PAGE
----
Book Image

Mastering Oracle Scheduler in Oracle 11g Databases

By : Ronald Rood
Book Image

Mastering Oracle Scheduler in Oracle 11g Databases

By: Ronald Rood

Overview of this book

Scheduler (DBMS_SCHEDULER) is included in Oracle Database and is a tool for the automation, management, and control of jobs. It enables users to schedule jobs running inside the database such as PL/SQL procedures or PL/SQL blocks, as well as jobs running outside the database like shell scripts. Scheduler ensures that jobs are run on time, automates business processes, and optimizes the use of available resources. You just need to specify a fixed date and time and Scheduler will do the rest. What if you don't know the precise time to execute your job? Nothing to worry about, you can specify an event upon which you want your job to be done and Scheduler will execute your job at the appropriate time. Although scheduling sounds quite easy, it requires programming skills and knowledge to set up such a powerful, intelligent scheduler for your project. This book is your practical guide to DBMS_SCHEDULER for setting up platform-independent schedules that automate the execution of time-based or event-based job processes. It will show you how to automate business processes, and help you manage and monitor those jobs efficiently and effectively. It explains how Scheduler can be used to achieve the tasks you need to make happen in the real world. With a little understanding of how the Scheduler can be used and what kind of control it gives, you will be able to recognize the real power that many known enterprise-class schedulers ñ with serious price tags ñ cannot compete with. You will see how running a specific program can be made dependent on the successful running of certain other programs, and how to separate various tasks using the built-in security mechanisms. You will learn to manage resources to balance the load on your system, and gain increased database performance.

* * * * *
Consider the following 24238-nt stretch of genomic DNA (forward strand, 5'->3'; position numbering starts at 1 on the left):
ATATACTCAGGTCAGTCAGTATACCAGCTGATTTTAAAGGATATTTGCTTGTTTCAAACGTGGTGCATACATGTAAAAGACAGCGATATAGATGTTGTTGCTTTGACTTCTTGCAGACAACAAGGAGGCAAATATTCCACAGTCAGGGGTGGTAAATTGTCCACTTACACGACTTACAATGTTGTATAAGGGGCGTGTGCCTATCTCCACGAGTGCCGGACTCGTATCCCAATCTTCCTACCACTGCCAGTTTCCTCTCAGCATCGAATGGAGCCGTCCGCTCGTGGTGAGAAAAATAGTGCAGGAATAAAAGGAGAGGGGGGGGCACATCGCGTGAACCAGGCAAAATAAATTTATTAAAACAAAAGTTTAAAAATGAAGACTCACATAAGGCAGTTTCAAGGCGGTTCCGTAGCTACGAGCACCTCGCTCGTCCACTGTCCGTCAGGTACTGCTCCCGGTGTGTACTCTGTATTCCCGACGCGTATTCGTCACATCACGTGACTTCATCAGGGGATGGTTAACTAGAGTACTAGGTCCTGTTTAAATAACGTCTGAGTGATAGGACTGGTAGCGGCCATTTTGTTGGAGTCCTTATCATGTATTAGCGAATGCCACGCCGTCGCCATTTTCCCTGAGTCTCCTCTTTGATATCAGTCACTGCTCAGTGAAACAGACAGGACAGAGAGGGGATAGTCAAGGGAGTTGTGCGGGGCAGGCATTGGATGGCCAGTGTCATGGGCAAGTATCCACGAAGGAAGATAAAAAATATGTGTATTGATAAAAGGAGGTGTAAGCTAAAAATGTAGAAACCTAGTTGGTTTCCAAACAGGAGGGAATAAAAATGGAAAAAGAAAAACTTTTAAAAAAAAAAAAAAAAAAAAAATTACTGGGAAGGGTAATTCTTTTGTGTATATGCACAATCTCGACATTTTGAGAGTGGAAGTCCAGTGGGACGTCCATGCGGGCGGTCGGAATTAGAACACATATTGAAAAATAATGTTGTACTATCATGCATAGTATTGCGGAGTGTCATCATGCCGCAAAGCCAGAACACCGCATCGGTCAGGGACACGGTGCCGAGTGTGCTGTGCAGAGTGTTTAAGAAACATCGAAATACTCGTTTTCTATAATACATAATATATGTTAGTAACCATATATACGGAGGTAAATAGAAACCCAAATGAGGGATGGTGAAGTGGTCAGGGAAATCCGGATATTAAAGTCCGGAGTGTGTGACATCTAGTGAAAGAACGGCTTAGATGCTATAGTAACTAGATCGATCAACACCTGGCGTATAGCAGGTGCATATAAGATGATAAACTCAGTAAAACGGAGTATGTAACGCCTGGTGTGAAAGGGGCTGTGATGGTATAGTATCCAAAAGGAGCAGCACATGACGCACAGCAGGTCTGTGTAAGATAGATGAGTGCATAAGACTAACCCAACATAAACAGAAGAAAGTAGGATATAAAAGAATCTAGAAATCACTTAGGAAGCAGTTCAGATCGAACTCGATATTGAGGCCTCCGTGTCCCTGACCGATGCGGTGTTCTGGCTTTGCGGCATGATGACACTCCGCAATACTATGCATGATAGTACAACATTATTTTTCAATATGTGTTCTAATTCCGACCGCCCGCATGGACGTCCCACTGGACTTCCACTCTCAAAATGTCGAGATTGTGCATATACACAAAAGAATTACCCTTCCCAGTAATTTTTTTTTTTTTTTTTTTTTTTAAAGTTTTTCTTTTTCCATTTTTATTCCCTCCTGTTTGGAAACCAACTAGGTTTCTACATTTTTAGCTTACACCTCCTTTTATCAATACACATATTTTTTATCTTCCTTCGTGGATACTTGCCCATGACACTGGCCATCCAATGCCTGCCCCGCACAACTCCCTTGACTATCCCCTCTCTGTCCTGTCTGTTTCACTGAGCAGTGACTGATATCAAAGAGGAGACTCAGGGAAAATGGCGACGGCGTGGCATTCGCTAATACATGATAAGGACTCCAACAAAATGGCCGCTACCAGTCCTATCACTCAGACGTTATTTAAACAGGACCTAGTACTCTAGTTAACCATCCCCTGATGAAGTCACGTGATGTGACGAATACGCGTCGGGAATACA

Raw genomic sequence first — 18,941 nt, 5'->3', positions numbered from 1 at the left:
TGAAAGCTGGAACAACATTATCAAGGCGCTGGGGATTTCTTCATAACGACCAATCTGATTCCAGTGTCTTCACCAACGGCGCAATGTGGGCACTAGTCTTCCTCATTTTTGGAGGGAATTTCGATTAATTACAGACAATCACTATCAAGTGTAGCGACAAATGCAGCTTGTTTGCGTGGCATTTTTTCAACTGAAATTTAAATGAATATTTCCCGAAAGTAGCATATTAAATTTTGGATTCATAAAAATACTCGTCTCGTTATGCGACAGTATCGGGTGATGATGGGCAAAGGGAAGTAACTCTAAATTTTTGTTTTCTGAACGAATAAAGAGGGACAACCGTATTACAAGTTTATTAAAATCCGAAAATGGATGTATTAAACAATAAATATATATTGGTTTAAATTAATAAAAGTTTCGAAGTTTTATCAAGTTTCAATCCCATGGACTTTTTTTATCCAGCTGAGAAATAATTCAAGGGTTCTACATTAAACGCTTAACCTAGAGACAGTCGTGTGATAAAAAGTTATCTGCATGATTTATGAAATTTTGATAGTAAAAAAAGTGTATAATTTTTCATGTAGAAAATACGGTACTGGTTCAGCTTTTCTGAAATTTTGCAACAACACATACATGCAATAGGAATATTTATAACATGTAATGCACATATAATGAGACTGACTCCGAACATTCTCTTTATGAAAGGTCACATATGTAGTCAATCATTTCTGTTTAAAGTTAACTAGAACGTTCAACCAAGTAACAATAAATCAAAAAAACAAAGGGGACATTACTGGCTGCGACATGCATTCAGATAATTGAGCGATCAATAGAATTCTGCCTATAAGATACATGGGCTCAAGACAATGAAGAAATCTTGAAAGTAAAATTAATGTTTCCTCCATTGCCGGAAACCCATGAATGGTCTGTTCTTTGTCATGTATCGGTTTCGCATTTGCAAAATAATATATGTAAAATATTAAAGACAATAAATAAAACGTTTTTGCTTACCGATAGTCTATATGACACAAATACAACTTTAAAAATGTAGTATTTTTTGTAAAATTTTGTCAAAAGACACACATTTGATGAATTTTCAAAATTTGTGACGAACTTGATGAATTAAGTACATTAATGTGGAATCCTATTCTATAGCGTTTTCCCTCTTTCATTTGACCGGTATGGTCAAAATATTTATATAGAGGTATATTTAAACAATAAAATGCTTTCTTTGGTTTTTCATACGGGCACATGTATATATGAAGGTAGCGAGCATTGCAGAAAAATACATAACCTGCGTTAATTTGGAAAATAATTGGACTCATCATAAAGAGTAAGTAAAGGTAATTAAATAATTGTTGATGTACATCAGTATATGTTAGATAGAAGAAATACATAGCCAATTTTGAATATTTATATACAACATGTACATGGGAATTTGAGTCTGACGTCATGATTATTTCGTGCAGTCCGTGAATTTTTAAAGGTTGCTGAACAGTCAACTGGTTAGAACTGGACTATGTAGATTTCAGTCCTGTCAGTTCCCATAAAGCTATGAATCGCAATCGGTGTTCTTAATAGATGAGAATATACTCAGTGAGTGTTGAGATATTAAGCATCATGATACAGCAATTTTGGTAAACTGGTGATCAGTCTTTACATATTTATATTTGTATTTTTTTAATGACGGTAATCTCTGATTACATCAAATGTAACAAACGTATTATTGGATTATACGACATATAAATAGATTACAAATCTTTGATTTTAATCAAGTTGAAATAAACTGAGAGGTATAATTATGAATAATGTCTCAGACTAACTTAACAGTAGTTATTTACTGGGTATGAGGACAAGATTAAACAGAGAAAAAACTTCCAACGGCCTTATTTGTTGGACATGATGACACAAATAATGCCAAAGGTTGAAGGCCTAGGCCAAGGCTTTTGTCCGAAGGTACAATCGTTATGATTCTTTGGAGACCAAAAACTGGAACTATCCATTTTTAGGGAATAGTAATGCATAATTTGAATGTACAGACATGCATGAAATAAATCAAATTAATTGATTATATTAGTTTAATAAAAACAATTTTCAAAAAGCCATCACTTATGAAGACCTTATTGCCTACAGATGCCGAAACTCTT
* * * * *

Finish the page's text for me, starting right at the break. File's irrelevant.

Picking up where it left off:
Table of Contents (15 chapters)
Mastering Oracle Scheduler in Oracle 11g Databases
About the Author
About the Reviewers


One benefit of dbm_scheduler over dbms_job is the fact that it records job actions and (if needed) the actions on the jobs. This enables us to find out when jobs ran and compare the runtime behavior based on recorded execution times, instead of vague user estimations and assumptions. Not everything we would wish for is recorded. It is very useful to add some performance metrics to the detailed logging. This can help us spot where the longer job runtime came from. For example, when we see that a job that normally runs for 2 seconds and performs 4,000 buffer gets, now ran for 3 hours and performed 800,000,000 buffer gets, it's clear that some investigation is required.

The disadvantage of this logging is that it has to be configured and maintained. For this, we have the log_detail_level and the log_history parameters of the job, job_class, or the Scheduler.

Log detail level

The log detail level can be defined at several locations. It can be defined in the job creation and job_class, where...